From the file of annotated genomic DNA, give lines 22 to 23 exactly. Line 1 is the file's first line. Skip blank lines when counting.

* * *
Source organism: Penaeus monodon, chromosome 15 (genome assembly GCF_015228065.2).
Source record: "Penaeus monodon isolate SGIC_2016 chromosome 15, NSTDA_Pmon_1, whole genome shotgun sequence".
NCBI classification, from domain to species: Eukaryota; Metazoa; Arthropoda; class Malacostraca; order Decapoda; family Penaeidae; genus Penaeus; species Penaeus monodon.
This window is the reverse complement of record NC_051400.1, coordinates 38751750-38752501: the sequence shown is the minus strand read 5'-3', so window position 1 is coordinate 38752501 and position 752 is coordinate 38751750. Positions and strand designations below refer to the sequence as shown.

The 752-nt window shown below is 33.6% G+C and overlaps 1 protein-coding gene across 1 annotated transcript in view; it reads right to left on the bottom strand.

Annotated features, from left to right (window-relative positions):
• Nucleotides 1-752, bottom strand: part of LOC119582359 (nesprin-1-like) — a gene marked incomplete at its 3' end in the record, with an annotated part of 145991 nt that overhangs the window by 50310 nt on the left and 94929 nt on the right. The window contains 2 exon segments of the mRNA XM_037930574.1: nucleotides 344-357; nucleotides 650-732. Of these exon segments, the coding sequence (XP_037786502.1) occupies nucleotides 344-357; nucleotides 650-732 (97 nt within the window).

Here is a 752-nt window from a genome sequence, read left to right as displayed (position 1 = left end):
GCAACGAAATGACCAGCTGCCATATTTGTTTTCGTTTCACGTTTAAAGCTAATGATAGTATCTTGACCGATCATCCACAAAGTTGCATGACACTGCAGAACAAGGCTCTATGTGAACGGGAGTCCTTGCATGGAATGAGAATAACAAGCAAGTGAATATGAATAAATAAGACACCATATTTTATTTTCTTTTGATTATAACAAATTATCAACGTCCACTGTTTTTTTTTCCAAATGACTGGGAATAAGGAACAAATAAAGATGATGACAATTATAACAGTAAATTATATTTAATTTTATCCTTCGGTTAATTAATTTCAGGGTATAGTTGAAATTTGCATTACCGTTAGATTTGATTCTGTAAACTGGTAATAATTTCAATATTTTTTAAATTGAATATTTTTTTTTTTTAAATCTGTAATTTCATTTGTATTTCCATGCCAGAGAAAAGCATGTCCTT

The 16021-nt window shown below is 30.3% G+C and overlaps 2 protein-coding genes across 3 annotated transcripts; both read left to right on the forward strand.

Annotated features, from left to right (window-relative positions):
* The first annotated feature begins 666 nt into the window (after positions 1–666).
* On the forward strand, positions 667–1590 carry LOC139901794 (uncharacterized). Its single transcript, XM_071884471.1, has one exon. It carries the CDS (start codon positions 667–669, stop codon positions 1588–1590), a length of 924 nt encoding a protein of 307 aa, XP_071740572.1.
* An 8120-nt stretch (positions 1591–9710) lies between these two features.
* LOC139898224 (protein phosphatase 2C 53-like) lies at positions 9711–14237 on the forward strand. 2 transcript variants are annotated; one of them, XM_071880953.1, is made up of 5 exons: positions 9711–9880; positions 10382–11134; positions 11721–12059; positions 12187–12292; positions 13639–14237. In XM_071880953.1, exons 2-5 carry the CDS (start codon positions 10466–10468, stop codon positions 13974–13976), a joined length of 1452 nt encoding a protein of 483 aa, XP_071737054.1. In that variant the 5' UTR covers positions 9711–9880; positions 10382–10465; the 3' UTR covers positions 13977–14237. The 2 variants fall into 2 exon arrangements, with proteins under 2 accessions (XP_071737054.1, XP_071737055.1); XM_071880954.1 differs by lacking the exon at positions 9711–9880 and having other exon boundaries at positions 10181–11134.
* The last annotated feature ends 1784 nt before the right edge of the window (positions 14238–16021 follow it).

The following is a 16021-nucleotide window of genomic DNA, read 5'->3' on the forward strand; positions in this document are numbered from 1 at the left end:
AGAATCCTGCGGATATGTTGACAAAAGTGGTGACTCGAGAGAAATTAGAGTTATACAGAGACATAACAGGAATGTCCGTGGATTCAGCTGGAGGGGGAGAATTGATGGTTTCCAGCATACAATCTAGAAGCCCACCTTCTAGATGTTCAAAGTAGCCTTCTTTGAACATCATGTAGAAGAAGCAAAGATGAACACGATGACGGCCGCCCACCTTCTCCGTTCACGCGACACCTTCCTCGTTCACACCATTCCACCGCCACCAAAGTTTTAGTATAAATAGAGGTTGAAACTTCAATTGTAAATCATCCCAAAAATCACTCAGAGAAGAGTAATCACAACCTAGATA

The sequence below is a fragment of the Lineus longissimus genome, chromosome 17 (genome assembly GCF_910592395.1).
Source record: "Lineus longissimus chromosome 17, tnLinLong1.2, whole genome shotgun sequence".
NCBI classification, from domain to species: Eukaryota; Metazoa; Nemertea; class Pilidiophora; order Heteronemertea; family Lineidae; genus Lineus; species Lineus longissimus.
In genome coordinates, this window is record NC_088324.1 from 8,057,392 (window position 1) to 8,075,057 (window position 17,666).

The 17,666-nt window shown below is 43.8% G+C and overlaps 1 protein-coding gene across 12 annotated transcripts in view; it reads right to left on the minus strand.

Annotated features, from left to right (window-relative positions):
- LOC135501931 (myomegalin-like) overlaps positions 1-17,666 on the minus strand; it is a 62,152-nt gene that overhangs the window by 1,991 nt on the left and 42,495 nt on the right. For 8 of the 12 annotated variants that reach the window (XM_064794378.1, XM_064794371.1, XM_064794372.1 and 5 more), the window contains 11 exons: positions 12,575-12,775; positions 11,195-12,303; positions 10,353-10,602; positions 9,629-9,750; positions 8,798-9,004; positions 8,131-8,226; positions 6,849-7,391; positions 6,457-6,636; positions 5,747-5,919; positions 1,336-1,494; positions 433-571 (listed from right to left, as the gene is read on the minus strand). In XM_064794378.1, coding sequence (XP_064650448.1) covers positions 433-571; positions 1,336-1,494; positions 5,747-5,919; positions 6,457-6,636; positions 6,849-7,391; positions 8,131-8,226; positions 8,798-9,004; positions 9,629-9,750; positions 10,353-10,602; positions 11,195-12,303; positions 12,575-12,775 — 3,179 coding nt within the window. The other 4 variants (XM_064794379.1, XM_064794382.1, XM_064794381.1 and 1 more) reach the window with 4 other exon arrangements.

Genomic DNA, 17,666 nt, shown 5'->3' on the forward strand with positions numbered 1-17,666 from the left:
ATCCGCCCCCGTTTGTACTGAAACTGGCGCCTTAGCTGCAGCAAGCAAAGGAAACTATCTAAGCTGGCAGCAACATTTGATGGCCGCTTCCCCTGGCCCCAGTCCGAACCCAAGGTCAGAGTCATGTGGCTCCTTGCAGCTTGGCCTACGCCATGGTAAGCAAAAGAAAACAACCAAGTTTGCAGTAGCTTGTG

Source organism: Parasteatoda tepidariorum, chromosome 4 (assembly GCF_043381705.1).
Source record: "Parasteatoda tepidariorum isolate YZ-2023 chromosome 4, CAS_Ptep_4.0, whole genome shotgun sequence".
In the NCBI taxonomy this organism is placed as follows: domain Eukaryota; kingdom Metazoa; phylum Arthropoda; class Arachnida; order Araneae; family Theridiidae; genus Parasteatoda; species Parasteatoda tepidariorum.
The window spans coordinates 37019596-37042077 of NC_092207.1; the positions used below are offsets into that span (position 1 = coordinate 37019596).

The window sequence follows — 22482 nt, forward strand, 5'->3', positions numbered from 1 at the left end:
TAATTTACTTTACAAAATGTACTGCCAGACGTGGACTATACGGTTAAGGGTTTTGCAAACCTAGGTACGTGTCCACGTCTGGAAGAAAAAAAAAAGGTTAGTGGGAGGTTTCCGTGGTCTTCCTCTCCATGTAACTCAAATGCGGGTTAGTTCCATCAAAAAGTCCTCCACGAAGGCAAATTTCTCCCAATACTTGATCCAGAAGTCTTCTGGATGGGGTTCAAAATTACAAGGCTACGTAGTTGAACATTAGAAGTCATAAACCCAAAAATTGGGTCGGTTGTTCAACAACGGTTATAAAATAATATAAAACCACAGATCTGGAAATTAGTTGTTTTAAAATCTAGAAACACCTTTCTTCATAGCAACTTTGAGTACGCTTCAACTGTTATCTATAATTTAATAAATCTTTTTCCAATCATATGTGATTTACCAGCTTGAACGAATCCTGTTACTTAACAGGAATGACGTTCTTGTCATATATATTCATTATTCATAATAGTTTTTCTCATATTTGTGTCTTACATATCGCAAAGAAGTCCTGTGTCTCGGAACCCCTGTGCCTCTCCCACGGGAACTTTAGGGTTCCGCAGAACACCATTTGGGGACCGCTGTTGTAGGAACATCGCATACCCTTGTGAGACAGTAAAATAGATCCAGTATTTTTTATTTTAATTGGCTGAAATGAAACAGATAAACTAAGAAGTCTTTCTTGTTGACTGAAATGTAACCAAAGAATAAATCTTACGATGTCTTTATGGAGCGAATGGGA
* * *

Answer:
In genome coordinates, this window is record NC_088324.1 from 8,057,392 (window position 1) to 8,075,057 (window position 17,666).

The 17,666-nt window shown below is 43.8% G+C and overlaps 1 protein-coding gene across 12 annotated transcripts in view; it reads right to left on the minus strand.